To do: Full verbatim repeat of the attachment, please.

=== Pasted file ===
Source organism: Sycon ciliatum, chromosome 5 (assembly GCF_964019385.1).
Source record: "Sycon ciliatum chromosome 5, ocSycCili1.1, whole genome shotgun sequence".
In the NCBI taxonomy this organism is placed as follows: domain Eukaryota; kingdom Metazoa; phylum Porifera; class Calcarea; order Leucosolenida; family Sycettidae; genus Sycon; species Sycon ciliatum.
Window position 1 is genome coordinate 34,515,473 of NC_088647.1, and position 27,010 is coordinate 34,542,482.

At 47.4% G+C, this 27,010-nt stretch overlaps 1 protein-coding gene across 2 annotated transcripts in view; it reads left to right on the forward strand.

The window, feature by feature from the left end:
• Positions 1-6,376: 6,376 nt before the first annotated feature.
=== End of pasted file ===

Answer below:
Source organism: Sycon ciliatum, chromosome 5 (assembly GCF_964019385.1).
Source record: "Sycon ciliatum chromosome 5, ocSycCili1.1, whole genome shotgun sequence".
In the NCBI taxonomy this organism is placed as follows: domain Eukaryota; kingdom Metazoa; phylum Porifera; class Calcarea; order Leucosolenida; family Sycettidae; genus Sycon; species Sycon ciliatum.
Window position 1 is genome coordinate 34,515,473 of NC_088647.1, and position 27,010 is coordinate 34,542,482.

At 47.4% G+C, this 27,010-nt stretch overlaps 1 protein-coding gene across 2 annotated transcripts in view; it reads left to right on the forward strand.

The window, feature by feature from the left end:
• Positions 1-6,376: 6,376 nt before the first annotated feature.